Scottish Retail Consortium proposes more effective intervention following 3rd Retail Crime Survey

The Scottish Retail Consortium (SRC), the trade association representing the retail sector in Scotland, launched its 3rd Retail Crime Survey in early January 2005.

Key findings in the survey were:

- The overall cost of crime to the retail sector increased by 37% between 2002 and 2003, largely because of an increased investment in crime prevention measures by the sector itself. The overall cost now stands at £228 million.

- The number of known incidents of customer theft went up from 1,258 per 100 outlets to 3,185, probably partly due to the investment in security resulting in improved detection and reporting.

- The number of known incidents of staff theft also increased, but the number of completed housebreakings and the number of robberies both decreased in 2003.  

- Most worryingly, however, the number of incidents of verbal abuse, threats of violence and actual acts of violence increased dramatically, from 24 per 1000 employees in 2002, to 218 per 1000 in 2003. As the retail sector in Scotland employs 10% of the workforce, this is a hugely significant number of people who are now at risk of threats of violence and actual violence in the workplace.

What the SRC is doing

The SRC is campaigning for the Crown Office to undertake a pilot awareness-raising scheme for procurators fiscal, sheriffs and justices of the peace to gain a clearer understanding of the impacts of retail crime. This would be based on a similar package that is currently being delivered in the north east of England. The SRC hopes that this would result in more effective sentencing and use of restorative justice, and use of disposals such as ASBOs to cut reoffending rates for retail criminals. This would in turn encourage more retailers to report crime to police.

One of the case studies used by the SRC at the launch of the crime survey was that of the first and only ASBO used in Scotland to combat antisocial behaviour in a retail context. The Inverness Safer City Co-ordinator identified one particular shop thief as being particularly prolific. He was well known by Inverness city centre retailers and had been arrested on numerous occasions. An ASBO was successfully pursued against this individual, and as a result the levels of retail crime in the city centre were reduced dramatically.  

This is now an example of best practice on the Scottish Executive’s Anti Social Behaviour Unit website. There is and will be plenty of guidance on the use of ASBOs, but it would be very useful to Safer City Co-ordinators and local authorities across the country to have guidance on how to successfully apply for an ASBO to deal with retail crime and what and how evidence should be presented in order to enforce an ASBO.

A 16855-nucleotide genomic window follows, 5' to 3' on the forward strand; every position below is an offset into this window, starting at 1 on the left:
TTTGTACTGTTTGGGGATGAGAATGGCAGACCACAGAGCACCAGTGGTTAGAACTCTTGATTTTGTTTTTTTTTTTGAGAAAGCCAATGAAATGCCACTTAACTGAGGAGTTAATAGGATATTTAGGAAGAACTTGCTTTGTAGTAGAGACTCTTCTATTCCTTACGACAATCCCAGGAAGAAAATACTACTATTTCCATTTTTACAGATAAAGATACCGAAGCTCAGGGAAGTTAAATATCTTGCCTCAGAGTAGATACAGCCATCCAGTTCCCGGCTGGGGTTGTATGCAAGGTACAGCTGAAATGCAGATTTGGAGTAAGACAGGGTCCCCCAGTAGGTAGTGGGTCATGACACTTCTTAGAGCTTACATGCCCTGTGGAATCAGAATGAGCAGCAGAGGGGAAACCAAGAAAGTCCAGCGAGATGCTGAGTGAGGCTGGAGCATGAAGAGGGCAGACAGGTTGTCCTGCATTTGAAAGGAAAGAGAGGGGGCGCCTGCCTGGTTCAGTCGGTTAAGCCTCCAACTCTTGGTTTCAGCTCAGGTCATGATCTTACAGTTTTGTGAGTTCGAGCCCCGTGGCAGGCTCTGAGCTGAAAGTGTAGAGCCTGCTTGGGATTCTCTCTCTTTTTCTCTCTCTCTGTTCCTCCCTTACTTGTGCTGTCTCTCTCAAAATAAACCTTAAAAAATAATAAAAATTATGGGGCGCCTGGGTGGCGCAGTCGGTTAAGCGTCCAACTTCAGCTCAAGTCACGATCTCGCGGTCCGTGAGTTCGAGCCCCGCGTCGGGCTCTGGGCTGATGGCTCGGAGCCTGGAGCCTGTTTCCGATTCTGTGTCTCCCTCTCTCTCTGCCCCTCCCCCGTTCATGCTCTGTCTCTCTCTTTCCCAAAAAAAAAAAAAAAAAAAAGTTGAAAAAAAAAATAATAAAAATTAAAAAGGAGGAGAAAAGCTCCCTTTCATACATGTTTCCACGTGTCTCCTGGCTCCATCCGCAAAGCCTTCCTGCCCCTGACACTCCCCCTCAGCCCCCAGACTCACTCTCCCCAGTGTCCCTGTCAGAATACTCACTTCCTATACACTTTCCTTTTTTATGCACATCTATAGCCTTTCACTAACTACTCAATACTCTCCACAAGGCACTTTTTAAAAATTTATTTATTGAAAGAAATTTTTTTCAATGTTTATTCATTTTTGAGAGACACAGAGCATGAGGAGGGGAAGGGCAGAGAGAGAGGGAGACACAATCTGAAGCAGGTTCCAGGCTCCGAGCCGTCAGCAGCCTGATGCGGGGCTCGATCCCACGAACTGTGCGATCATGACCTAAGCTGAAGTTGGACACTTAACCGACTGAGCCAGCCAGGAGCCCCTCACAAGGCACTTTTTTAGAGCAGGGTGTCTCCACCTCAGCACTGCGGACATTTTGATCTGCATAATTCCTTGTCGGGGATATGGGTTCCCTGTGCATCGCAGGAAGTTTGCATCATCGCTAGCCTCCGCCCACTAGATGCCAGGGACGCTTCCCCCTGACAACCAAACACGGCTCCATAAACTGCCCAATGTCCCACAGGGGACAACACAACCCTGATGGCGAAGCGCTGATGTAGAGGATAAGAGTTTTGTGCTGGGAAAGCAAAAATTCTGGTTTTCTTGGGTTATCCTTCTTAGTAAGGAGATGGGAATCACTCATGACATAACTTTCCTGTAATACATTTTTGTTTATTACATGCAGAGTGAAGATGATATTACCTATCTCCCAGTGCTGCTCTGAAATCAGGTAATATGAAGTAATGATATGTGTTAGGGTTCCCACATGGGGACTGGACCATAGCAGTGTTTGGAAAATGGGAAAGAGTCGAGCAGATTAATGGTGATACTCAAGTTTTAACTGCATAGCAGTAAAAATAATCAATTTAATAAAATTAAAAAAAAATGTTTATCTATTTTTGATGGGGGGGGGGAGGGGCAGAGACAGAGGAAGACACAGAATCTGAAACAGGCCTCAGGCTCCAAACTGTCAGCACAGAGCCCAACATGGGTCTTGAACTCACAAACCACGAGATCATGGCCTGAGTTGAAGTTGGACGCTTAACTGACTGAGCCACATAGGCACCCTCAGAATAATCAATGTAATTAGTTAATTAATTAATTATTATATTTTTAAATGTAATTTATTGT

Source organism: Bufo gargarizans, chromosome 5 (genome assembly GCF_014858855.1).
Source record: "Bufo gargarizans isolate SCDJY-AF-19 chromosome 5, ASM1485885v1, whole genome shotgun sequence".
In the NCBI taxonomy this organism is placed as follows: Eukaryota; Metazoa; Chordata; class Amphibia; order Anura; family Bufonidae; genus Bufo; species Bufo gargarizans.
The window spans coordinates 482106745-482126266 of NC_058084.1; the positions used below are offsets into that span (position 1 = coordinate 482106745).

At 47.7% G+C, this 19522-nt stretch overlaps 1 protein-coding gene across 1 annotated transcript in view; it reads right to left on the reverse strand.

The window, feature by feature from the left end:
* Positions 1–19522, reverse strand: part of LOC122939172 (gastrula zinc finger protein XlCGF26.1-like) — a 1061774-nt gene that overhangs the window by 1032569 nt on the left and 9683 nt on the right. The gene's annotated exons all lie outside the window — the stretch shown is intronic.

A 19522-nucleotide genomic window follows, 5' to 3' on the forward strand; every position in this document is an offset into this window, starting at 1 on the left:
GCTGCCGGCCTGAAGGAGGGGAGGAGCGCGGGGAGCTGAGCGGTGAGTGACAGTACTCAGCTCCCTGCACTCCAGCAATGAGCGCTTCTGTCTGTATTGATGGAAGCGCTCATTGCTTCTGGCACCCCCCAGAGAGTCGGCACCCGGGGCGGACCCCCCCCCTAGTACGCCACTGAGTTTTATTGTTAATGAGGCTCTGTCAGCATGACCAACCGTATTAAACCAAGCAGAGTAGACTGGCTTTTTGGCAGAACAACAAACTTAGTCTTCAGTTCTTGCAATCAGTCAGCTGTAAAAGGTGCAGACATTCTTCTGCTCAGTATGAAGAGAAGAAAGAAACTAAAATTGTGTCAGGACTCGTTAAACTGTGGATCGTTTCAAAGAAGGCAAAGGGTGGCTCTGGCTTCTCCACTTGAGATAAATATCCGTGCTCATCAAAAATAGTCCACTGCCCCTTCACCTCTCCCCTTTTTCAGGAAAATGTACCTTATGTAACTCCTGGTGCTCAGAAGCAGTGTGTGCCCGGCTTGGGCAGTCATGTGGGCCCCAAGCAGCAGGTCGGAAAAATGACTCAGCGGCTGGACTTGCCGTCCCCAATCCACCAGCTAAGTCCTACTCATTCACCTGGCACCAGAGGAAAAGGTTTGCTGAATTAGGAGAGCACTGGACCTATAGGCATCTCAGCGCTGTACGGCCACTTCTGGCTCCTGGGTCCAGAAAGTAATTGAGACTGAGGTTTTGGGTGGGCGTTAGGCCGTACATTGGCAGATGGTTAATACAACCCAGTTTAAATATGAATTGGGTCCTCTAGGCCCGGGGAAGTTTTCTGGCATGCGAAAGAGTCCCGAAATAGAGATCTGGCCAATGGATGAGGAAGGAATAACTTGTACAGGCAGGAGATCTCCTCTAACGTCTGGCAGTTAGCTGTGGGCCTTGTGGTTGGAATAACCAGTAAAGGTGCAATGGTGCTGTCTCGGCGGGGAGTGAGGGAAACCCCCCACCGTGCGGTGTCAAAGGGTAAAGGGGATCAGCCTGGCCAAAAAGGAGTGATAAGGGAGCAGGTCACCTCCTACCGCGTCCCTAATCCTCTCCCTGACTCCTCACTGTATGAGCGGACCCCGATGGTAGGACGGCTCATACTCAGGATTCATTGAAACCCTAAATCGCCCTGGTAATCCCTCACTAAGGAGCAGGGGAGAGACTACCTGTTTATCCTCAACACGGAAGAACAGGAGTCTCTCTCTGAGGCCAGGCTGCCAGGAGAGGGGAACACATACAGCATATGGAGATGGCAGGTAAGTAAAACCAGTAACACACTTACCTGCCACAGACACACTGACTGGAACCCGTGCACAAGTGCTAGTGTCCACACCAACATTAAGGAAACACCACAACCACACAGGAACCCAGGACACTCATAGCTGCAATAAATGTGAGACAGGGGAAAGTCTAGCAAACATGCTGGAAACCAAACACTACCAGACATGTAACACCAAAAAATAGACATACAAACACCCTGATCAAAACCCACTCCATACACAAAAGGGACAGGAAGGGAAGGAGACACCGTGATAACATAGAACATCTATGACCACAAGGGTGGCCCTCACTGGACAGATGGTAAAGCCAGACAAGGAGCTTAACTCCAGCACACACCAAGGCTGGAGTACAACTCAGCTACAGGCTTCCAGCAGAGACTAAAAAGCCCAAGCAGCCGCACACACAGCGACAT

Another area of partnership working that is important to the retail sector is with the police. The SRC has encouraged its members to work closely with the police and to report as many incidents of retail crime as possible. However, levels of reporting by retailers to police are still low for a range of reasons, and often depending on the size of the company. It is usually quicker to take the stolen goods off a thief than to hold them and report them to the police. Due to various other demands placed on the police it can take a considerable length of time for police to come to a shop after a call has been made to report an incident. For retailers, this is impractical and expensive in terms of staff time. If an incident is reported, and it proceeds to court, it can result in expensive hours of staff time spent out of the store, so there are wider issues concerning the efficiency of the justice system that need to be addressed.

The Safer City Initiatives in the six cities across Scotland are examples of how retailers are working in partnership with each other, their local authorities and the police, which means that there are higher levels of reporting to police, resulting in higher levels of prosecutions and less offending.  

The SRC will continue to encourage its members to report more incidents, but this is only likely to happen where retailers have strong relationships with police, and when they believe that the justice system will deal with the suspect effectively. The perception that retailers have of the system will only change if they can see that the cases they pursue through the courts result in appropriate sentencing and reduced re-offending rates.

If procurator fiscal staff would like to contact the SRC to arrange a meeting to discuss retail crime and potential ways to combat it, please do get in touch with joan.creelman@brc.org.uk 0131 226 7925.


The Author
Fiona Moriarty is Director of the Scottish Retail Consortium
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